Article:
Throughout history, countries have extended their rule and government to other countries. This is called Imperialism. During the late nineteenth and early twentieth centuries, imperialism became an important issue in India. The Europeans, namely the British, began colonizing vast portions of India. These imperialistic movements had varying effects, some with positive repercussions, while other effects ended negatively.
The British took control of India knowing they would gain much by doing so. In an excerpt from O.P. Austin's "Does Colonization Pay?" he states, "Modern progressive nations seek to control "garden spots" in the tropics," or areas of the country that have the tropical produce the British citizens need. The British were also able to create laws that were unjust to the Indians. By supplying India with railways, roads, canals, and telegraph systems, the British were able to control India better by making the citizens dependent on them.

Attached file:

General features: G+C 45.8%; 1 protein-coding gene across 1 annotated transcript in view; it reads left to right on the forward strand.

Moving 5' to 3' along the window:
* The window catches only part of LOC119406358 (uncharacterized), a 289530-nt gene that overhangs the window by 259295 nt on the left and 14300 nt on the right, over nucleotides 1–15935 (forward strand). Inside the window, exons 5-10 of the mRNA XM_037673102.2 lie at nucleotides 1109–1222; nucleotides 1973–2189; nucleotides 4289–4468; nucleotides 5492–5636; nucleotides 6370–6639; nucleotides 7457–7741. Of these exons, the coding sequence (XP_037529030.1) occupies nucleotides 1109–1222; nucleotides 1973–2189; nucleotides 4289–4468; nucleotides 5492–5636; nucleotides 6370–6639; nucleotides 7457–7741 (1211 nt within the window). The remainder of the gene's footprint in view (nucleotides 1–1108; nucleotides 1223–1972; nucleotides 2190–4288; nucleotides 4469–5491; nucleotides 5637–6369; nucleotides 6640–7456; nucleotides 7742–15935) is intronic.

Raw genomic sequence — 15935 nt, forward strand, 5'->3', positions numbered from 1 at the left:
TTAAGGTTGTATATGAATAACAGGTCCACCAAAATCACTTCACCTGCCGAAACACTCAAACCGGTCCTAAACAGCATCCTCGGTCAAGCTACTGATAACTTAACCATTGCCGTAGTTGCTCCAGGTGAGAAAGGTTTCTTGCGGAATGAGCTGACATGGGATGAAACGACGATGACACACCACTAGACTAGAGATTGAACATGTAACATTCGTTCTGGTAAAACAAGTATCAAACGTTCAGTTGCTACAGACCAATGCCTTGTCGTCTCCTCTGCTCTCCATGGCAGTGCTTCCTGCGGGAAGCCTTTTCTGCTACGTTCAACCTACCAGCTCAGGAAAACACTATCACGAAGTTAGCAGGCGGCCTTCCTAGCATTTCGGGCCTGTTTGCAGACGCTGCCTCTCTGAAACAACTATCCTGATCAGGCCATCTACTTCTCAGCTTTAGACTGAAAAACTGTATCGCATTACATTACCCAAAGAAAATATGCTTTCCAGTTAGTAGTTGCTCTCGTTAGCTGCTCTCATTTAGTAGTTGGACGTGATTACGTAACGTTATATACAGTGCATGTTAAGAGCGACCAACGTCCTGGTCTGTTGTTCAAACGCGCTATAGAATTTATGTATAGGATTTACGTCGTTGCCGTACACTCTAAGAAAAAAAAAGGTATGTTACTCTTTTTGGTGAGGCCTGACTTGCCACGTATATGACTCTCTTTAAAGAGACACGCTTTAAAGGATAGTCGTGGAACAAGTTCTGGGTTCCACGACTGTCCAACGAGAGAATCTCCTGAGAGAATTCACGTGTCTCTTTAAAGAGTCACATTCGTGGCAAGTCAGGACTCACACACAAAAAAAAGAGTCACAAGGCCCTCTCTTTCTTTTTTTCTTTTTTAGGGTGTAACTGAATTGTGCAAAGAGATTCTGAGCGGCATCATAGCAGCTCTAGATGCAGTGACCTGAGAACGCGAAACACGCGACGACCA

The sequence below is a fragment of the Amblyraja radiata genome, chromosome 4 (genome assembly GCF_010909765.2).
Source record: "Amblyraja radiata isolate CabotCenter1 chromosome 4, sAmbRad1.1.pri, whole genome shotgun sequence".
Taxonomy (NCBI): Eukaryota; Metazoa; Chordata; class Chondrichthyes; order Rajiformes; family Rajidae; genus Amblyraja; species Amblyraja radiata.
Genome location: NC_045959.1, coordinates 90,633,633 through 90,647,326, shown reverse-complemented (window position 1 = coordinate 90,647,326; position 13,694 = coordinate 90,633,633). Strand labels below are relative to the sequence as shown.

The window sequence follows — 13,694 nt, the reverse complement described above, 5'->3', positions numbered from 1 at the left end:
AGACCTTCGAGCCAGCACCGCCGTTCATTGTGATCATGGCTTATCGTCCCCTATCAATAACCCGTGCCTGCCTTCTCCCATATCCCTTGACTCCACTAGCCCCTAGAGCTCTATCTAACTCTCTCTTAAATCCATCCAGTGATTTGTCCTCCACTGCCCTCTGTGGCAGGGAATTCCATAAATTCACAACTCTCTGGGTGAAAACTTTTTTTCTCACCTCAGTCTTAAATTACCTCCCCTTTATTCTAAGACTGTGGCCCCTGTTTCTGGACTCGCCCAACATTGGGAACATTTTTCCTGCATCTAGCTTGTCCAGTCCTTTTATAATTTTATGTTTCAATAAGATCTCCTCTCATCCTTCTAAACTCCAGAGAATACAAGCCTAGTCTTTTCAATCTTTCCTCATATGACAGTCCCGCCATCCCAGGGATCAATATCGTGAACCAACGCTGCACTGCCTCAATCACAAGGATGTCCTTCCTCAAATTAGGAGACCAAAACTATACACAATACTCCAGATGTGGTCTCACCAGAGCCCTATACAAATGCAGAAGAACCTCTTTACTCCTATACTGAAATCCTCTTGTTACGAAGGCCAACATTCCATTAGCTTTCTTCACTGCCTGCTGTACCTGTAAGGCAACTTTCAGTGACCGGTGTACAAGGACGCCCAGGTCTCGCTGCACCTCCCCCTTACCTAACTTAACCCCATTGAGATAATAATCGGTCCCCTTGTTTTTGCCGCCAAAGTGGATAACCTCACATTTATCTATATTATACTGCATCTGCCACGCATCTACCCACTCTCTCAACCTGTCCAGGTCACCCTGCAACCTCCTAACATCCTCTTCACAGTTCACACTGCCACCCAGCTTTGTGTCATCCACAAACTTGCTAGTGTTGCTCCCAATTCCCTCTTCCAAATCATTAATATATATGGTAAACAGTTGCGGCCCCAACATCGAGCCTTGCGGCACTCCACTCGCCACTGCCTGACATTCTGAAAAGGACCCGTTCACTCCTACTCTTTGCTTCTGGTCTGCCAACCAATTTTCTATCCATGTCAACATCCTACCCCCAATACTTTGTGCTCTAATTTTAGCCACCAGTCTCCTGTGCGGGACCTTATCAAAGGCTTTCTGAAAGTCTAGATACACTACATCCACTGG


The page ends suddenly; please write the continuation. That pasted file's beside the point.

Although the colonization of their country was viewed as unjust by Indians, the people gained many things from the British occupation.
The British modernized India in many ways when they took control. In his writings, Austin tells us, "They [British] develop the territory by building roads, canals, railways, and telegraphs. The progressive nations can establish schools and newspapers for the people of the colonies." The children were given western educations, which put them more in touch with the more modern world. In his works titled India: A Restatement, Sir Reginald Coupland writes, "One result of the new order was a steady rise in the value of India's export trade." This changed India's economic status. Coupland also mentions the British' "Early action...taken to stop infanticide [the killing of girl babies]," as well as forbidding slave trade. The British changed India culturally by banning those customs. India adopted a parliamentary system, the British from of government.